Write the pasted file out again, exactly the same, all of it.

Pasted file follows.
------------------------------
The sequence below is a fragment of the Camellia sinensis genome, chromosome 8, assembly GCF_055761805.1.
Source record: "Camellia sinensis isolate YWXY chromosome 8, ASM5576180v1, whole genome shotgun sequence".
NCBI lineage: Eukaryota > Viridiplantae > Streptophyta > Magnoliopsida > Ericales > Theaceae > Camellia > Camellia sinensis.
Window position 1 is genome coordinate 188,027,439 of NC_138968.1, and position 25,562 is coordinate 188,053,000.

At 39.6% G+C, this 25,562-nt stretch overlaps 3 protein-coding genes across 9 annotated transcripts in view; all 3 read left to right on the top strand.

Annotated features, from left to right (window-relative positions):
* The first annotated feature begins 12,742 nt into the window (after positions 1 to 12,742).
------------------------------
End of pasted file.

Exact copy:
The sequence below is a fragment of the Camellia sinensis genome, chromosome 8, assembly GCF_055761805.1.
Source record: "Camellia sinensis isolate YWXY chromosome 8, ASM5576180v1, whole genome shotgun sequence".
NCBI lineage: Eukaryota > Viridiplantae > Streptophyta > Magnoliopsida > Ericales > Theaceae > Camellia > Camellia sinensis.
Window position 1 is genome coordinate 188,027,439 of NC_138968.1, and position 25,562 is coordinate 188,053,000.

At 39.6% G+C, this 25,562-nt stretch overlaps 3 protein-coding genes across 9 annotated transcripts in view; all 3 read left to right on the top strand.

Annotated features, from left to right (window-relative positions):
* The first annotated feature begins 12,742 nt into the window (after positions 1 to 12,742).